Distance Time Graph

Distance Time Graph - Definition with Examples

Information about motion can be categorized and presented in a number of ways. The data for the total distance travelled in different intervals of time during any translatory motion can be recorded in a table for example.

Distance Travelled in metresTime Taken in seconds

The most popular method for presenting information about distance and time is via a line graph. This kind of line graph presenting distance versus time is popularly known as the distance - time graph. Distance is usually plotted along the y-axis, or the vertical axis while time is usually plotted along the x-axis, or the horizontal axis. Distance - time graph is nothing but a simple line graph that denotes distance versus time findings on the graph. 

Drawing such a distance - time line graph is quite simple. First, we must have a set of data about the distances covered and time of an object in motion. Then the axes are drawn with the point of intersection is labelled as O, which stands for the origin. Then, on the two axes we mark the distance and time adhering to a scale which is fixed. Then plot the points by choosing distances against the respective time instants. Join the points with a smooth curve and a distance - time graph is obtained.


For the following data, the graph is drawn like this

Distance in metreTime in seconds

By looking at the distance - time graph we will know about the motion of the object. All motion represented on a distance - time graph is unidirectional, since direction cannot be represented by a distance - time graph. If the line is a continuous straight line, then the object has a uniform speed. If the distance remains constant over time, represented by a straight line parallel to the x-axis, then the object is at rest at the given distance. If the graph has curves or lines which are not patternable, then the object is moving with non-uniform speed.

Also, if there is a curve in the line drawn on the line graph, it denotes acceleration or deceleration. A curve that is bulged to the right represents acceleration while a curve bulged to the left represents deceleration.

Calculating Speed from a distance - time graph:

The speed of an object is the distance travelled by it in unit time. It is possible to calculate the speed of an object, both average and instantaneous using a distance - time graph. The speed of an object is calculated from a distance - time graph as the slope. The slope of a line represents how steep it is. In distance - time graphs, slope, which is the average speed is calculated by dividing a change in y value by the corresponding change in x-value. For the speed at a point of time, if the speed is uniform and the line is straight the speed at that point of time can be calculated by dividing y-value by the corresponding x-value. In case the line is curved due to acceleration or deceleration, that is constantly changing speeds, the instantaneous speed at that point of time can be determined by drawing a tangent at that curve and measuring the slope of that tangent.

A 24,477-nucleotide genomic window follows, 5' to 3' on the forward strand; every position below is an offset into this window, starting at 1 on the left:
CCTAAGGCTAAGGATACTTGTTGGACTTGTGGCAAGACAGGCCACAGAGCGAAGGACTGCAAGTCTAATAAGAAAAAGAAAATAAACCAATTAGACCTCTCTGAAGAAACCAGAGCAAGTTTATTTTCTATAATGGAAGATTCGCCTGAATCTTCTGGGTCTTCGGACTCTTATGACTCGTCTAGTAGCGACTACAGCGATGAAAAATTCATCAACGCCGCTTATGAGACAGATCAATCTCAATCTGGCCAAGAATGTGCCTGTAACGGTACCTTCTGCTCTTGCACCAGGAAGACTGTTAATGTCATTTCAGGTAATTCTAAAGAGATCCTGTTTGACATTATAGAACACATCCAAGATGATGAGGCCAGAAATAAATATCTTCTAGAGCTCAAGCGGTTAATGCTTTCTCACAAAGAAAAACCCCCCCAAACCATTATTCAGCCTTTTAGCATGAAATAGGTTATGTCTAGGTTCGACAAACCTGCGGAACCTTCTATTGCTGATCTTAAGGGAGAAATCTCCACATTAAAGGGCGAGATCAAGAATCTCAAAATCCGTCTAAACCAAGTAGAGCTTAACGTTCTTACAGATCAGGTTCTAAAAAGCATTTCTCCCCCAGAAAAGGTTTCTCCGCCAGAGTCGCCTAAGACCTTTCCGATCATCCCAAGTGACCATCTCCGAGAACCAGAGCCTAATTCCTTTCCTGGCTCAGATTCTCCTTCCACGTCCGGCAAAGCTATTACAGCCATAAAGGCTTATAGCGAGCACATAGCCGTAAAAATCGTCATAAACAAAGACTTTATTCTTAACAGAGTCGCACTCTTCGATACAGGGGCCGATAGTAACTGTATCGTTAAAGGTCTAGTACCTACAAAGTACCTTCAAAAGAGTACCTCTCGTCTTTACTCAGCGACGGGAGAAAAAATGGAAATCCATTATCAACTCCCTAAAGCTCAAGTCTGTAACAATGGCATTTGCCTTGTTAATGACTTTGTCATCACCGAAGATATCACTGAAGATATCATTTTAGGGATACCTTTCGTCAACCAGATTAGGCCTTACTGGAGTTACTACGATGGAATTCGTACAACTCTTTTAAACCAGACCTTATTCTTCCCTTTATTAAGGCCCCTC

Question: This diagram shows the motion of a man as he left his house to wander around before coming back. Briefly explain his journey.

Solution: This man started out at 9:00 from his home. He moved at a uniform speed of 15 km/hour for 2 hours and reached 30 km away from his house at 11:00. He was stationary at this distance for one hour. Then he started walking at the speed of 60 km/hour and maintained this speed for half an hour. He then reached the farthest point from home, 60 km away from his home at 12:30. Then he started walking back home, at the speed of 40 km/hour. He finally reached home at 14:00
He walked a 60 km and back, for a total of 120 km. He took 5 hours for this journey and thus reached an average speed of 24 km/hour.

2. From the following graph, find the maximum speed reached by the runner while participating a 1500 metres race.

We know that the speed can be estimated by looking at the slope on the line of graph in a distance - time graph. As we can clearly see, the slope of the line in the first 600 metres is the highest.

We can assume the speed of the runner was the highest when he hit the 600-metre mark. That is at about 80 seconds. Hence the speed of the runner at that time is 600/80 = 7.5 m/s.

1. This diagram maps a boy’s movements as he left his house to wander around before coming back. Briefly explain his journey.

This boy left home at 17:00 and advanced 5 km in 15 minutes, at 20 km/hour. He then proceeded to walk at a uniform speed of 40 km/hour, for half an hour, from 17:15 to 17:45. He then stayed at the spot 25 km away from his home for 7.5 minutes. Afterwards, he walked home at the pace of 66.66 km/hour and walked for a total of 22.5 minutes, and finally reached home at 18:45.

The problem with distance - time graph is that it cannot be used to represent velocity or direction. Also, it is difficult o calculate both tiny and large values in the same graph. The simplicity of the graph leads to people taking it for granted and thus misinterpreting data. This also happens when users are not highly familiar with the different parameters for the graphs.